Sunday, October 26, 2014

Exoneree awarded $2.3 million jury verdict over innocence evidence concealed by prosecutors

Texas Lawyer brings word (Oct. 23) of the latest example of innocence compensation, this time through a federal courtroom instead of the state's innocence compensation law:
A federal judge issued a $2.3 million final judgment on Oct. 15 in favor of Manuel Alvarez, who filed a §1983 municipal liability complaint alleging that the city of Brownsville allowed its jailers to beat him in 2005 when he was 17, and then falsely charged him with assaulting them. Alvarez alleged that the jail concealed from him and his defense lawyers a videotape of the beating.

Luis Avila of Dallas and Eddie Lucio of Brownsville represented Alvarez, who served four years in a state jail for the assault charges before the Texas Court of Criminal Appeals exonerated him in 2010 on the basis of his actual innocence, Lucio said. But Alvarez had a criminal record when the beating took place, Lucio added. That background presented an obstacle but a surmountable one at the jury trial held to decide the damages for municipal liability claim.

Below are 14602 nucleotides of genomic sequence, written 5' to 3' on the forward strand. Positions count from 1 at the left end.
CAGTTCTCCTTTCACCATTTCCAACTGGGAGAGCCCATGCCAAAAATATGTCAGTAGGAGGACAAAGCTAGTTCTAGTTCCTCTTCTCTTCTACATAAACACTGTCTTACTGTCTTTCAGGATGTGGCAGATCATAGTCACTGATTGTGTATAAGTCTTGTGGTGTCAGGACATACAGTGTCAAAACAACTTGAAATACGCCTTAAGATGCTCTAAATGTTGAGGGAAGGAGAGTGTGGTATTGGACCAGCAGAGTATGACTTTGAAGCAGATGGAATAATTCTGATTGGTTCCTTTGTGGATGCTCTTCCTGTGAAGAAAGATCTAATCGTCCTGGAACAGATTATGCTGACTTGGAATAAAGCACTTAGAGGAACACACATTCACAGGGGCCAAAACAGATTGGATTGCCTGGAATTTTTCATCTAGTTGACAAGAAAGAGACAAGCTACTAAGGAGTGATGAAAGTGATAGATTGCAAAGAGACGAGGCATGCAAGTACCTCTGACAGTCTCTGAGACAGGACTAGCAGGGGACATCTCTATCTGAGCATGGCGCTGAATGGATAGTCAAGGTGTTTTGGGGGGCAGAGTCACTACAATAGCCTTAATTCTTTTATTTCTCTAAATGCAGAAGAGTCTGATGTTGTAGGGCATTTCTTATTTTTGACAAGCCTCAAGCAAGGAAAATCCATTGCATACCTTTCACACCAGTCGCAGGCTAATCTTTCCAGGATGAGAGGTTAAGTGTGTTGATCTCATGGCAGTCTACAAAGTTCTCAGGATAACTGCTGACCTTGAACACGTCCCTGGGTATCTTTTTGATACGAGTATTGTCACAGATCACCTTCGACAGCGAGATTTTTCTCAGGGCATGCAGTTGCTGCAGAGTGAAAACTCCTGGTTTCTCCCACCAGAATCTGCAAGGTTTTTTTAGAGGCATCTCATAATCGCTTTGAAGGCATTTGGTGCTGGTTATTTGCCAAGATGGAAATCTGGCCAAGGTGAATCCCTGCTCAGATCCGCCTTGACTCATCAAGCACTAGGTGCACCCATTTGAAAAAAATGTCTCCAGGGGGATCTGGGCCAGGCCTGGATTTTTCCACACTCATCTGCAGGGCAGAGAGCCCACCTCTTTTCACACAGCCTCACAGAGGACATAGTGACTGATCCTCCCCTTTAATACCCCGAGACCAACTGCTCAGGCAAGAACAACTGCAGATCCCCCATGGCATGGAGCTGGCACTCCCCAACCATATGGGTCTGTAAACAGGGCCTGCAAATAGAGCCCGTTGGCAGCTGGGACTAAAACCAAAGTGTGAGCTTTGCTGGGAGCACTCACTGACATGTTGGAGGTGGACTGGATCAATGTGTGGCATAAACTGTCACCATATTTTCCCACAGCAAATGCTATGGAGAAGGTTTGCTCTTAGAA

An attorney for they city said the will appeal, arguing "that a precedent in the U.S. Court of Appeals for the Fifth Circuit barred Alvarez from claiming a Brady violation, on which he based his complaint, because he had previously pleaded guilty. A Brady violation occurs when prosecutors fail to abide by the U.S. Supreme Court 1963 ruling in Brady v. Maryland and disclose all exculpatory evidence." The story concluded:
Both Avila and Lucio expect the Fifth Circuit, based on the questions of status of Brady rights for defendants who have pleaded guilty, to review the case.

For now, though, the two lawyers are savoring their victory for a client "who was not a model kid," as Avila said, but who also did not deserve to be beaten and then charged for assaulting a jailer while a videotape of his beating remained hidden from his lawyers.

13 comments:

Anonymous said...

Suggestion. Every wrongful conviction should count against a DA. They should put a cap on how many a DA is allowed to have after which they MUST relinquish their positions. This would cure the "conviction rate" madness.